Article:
The reason this error can be made in interpretation of the data is probably that it conforms to a preconceived notion – the misplaced idea that growth will rebound sharply, which is itself based on an incorrect theoretical framework. Linked to this is the notion of an ‘Expansionary Fiscal Contraction’ (EFC) – the idea that that an economy can expand even while government spending its cut severely. However, the IMF has examined more than 30 episodes of EFC identified by the original authors of this concept, and found only two where the economy did expand – Denmark from 1983 and Ireland from 1987. 1
After the worst recession since the 1930s, the current recovery is also set to be the weakest since that time. This too runs counter to the prevailing orthodoxy which, until relatively recently, held that the sharper the recession the more rapid the rebound.
There is likely to be positive growth recorded in the 1st quarter of 2011, if only because some activity was held over from the 4th quarter of last year, especially in sectors such as construction. However, as already noted, merely to achieve zero growth over the two-quarter period would require a rise of 0.6% in 1st quarter 2011 GDP, while anything like trend growth would require 1.7% growth in the quarter. This is not unprecedented, but in the current environment of reductions in government spending, and flat income growth, it seems highly unlikely.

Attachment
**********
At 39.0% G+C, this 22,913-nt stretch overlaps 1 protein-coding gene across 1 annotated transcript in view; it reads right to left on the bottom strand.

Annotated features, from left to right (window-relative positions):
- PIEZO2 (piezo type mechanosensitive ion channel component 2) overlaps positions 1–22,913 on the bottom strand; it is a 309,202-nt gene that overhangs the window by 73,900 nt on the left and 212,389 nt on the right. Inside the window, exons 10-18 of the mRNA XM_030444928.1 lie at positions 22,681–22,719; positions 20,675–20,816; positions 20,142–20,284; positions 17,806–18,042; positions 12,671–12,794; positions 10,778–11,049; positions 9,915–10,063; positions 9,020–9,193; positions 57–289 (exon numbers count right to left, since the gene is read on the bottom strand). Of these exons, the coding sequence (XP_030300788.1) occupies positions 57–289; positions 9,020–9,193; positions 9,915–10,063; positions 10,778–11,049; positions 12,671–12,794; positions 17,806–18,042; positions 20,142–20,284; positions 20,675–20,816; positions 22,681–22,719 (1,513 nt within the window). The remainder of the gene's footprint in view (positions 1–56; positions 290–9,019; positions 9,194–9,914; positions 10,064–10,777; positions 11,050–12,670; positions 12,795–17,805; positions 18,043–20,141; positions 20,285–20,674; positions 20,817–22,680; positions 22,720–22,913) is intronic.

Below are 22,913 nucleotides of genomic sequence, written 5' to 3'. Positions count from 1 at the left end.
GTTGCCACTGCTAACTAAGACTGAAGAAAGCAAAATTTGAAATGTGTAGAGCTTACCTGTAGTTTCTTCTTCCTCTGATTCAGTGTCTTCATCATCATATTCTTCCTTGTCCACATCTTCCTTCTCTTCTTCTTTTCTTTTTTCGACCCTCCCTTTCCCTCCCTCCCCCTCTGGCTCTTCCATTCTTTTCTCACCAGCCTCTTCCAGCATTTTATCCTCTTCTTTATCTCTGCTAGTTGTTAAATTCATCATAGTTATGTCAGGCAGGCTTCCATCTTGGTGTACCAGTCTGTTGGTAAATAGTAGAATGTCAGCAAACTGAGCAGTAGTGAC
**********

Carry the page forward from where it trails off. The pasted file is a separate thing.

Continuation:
The greater detail provided by the latest data release shows that the renewed downturn in investment (gross fixed capital formation) accounted for two-thirds of the 0.6% decline in GDP. Precise information will await the final data release, but business investment fell once more in the 4th quarter and the private sector’s contribution to construction investment is also likely to have been negative. In the data up to the 3rd quarter of 2010, the private sector’s investment strike was responsible for three-quarters of the recession.
From the perspective of businesses, this is a rational response to the government’s own announced, but as yet unimplemented, programme of spending cuts and tax increases for average incomes and the poor. These cuts will only begin to bite in the 1st quarter of this year. But the fanfare with which they have been announced means that any private firm dependent on contracts for schools rebuilding, local authority spending, hospital upgrades or in any area of central or local government spending could only expect lower orders. Lay-offs, short-time working and cutbacks in investment are inevitable.
Renewed economic weakness and rising unemployment this year are a function of Tory-led government policy. It seems as if the MPC is set on a course to hike interest rates later this year – and will pile on the misery.
This post originally appeared on the Socialist Economic Bulletin >
1. Even considering these two cases in Ireland, the IMF ignores the extremely large subventions from the European Union at that time, an external source of investment which boosted growth dramatically. In the case of Denmark, the present author is not in a position to assess the underlying dynamics, but it should be noted that the Danish fiscal contraction was minuscule compared to current government policy in this county and elsewhere, less than 0.5% of GDP.